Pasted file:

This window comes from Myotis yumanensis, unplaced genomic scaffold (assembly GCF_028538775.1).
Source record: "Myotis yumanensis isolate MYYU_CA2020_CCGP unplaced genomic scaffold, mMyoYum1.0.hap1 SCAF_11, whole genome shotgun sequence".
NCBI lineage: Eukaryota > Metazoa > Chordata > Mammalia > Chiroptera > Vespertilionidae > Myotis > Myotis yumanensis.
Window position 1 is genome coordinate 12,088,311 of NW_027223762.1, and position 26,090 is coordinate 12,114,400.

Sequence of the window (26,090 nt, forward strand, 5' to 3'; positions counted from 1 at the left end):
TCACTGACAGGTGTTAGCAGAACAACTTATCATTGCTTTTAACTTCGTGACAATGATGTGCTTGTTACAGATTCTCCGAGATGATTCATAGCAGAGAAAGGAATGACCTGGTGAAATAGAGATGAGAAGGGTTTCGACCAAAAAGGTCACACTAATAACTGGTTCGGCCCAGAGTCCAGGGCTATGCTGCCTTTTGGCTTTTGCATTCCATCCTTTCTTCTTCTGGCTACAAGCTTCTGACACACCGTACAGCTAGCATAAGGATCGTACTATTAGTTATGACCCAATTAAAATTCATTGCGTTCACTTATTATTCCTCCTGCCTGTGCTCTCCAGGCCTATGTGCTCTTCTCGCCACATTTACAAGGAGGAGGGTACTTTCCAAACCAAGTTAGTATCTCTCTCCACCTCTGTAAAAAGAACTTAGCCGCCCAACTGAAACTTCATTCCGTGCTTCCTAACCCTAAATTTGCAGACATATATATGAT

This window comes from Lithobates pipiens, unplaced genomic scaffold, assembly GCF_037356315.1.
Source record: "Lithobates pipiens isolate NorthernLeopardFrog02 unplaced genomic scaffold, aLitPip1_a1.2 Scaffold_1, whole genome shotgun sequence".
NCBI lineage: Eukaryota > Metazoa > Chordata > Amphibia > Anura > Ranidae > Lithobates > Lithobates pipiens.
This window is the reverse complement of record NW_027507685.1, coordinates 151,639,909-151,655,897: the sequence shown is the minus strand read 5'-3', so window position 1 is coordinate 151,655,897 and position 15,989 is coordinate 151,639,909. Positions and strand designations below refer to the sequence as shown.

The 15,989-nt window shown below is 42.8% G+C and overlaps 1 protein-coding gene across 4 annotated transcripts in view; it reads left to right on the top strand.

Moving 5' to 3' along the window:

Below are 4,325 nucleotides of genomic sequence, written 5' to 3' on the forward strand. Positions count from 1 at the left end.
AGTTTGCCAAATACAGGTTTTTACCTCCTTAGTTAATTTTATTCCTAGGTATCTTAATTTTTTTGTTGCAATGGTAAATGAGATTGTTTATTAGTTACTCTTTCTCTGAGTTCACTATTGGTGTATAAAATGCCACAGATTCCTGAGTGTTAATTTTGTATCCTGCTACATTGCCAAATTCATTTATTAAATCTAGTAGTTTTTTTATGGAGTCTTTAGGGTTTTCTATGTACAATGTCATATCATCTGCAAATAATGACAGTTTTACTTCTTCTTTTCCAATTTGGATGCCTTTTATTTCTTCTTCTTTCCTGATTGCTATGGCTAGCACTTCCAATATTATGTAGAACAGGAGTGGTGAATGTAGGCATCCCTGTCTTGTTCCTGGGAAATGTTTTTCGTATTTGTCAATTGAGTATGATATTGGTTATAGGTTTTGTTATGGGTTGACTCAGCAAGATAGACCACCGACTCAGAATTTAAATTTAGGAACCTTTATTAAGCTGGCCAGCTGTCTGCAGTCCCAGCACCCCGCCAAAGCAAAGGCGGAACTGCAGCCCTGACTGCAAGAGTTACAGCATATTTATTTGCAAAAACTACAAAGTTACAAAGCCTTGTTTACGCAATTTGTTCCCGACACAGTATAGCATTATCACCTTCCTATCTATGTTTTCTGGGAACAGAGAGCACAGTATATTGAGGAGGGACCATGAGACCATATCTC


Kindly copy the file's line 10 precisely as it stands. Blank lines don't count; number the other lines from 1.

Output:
This window is the reverse complement of record NW_027507685.1, coordinates 151,639,909-151,655,897: the sequence shown is the minus strand read 5'-3', so window position 1 is coordinate 151,655,897 and position 15,989 is coordinate 151,639,909. Positions and strand designations below refer to the sequence as shown.